Yocto Project Quick Build
This short document steps you through the process for a typical image build using the Yocto Project. The document also introduces how to configure a build for specific hardware. You will use Yocto Project to build a reference embedded OS called Poky.
The examples in this paper assume you are using a native Linux system running a recent Ubuntu Linux distribution. If the machine you want to use Yocto Project on to build an image (Build Host) is not a native Linux system, you can still perform these steps by using CROss PlatformS (CROPS) and setting up a Poky container. See the Setting Up to Use CROss PlatformS (CROPS) section in the Yocto Project Development Tasks Manual for more information.
You may use version 2 of Windows Subsystem For Linux (WSL 2) to set up a build host using Windows 10 or later, Windows Server 2019 or later. See the Setting Up to Use Windows Subsystem For Linux (WSL 2) section in the Yocto Project Development Tasks Manual for more information.
If you want more conceptual or background information on the Yocto Project, see the Yocto Project Overview and Concepts Manual.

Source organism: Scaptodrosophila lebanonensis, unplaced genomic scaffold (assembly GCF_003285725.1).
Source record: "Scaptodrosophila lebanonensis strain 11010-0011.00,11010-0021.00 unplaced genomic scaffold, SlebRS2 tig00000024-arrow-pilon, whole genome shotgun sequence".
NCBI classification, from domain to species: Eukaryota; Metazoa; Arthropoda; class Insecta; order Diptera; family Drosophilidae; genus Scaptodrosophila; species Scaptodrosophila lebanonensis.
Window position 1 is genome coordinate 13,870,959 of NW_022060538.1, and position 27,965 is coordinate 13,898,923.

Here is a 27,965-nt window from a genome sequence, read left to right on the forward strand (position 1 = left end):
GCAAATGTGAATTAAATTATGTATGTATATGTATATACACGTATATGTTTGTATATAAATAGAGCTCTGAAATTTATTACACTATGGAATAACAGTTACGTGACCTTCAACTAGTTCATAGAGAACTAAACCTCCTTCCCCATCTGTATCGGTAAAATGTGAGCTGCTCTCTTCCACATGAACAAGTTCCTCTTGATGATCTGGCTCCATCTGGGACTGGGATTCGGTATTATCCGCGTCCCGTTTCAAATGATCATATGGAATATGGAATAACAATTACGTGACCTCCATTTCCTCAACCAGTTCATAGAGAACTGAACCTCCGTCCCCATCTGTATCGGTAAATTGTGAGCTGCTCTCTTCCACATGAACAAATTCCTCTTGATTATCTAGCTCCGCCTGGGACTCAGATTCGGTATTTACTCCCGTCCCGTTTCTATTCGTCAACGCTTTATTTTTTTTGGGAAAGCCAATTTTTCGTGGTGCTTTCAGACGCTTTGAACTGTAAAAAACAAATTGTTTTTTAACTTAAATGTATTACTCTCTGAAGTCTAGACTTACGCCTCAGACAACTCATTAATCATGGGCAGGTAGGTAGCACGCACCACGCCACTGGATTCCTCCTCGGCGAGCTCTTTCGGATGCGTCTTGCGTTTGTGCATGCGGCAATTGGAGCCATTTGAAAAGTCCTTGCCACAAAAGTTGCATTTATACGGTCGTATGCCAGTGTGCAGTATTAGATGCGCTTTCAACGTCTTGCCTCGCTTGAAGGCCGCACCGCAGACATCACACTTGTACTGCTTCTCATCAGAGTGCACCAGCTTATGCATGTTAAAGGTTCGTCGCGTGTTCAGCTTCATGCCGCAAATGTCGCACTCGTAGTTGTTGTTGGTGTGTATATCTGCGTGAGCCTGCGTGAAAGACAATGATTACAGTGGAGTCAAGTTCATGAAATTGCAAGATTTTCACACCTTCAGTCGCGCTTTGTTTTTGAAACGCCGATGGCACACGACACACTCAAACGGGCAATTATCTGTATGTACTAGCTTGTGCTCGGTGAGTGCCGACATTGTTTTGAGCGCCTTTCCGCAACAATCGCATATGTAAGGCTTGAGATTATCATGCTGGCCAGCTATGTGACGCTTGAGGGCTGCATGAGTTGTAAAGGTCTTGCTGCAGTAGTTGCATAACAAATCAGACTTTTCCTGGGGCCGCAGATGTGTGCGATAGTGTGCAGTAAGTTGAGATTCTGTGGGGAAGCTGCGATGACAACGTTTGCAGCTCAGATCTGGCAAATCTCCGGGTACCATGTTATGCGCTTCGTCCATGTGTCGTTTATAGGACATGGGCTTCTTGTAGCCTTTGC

Compatible Linux Distribution
Make sure your Build Host meets the following requirements:
At least 90 Gbytes of free disk space, though much more will help to run multiple builds and increase performance by reusing build artifacts.
At least 8 Gbytes of RAM, though a modern modern build host with as much RAM and as many CPU cores as possible is strongly recommended to maximize build performance.
Runs a supported Linux distribution (i.e. recent releases of Fedora, openSUSE, CentOS, Debian, or Ubuntu). For a list of Linux distributions that support the Yocto Project, see the Supported Linux Distributions section in the Yocto Project Reference Manual. For detailed information on preparing your build host, see the Preparing the Build Host section in the Yocto Project Development Tasks Manual.
Git 188.8.131.52 or greater
tar 1.28 or greater
Python 3.8.0 or greater.
gcc 8.0 or greater.
GNU make 4.0 or greater
If your build host does not meet any of these three listed version requirements, you can take steps to prepare the system so that you can still use the Yocto Project. See the Required Git, tar, Python, make and gcc Versions section in the Yocto Project Reference Manual for information.
Build Host Packages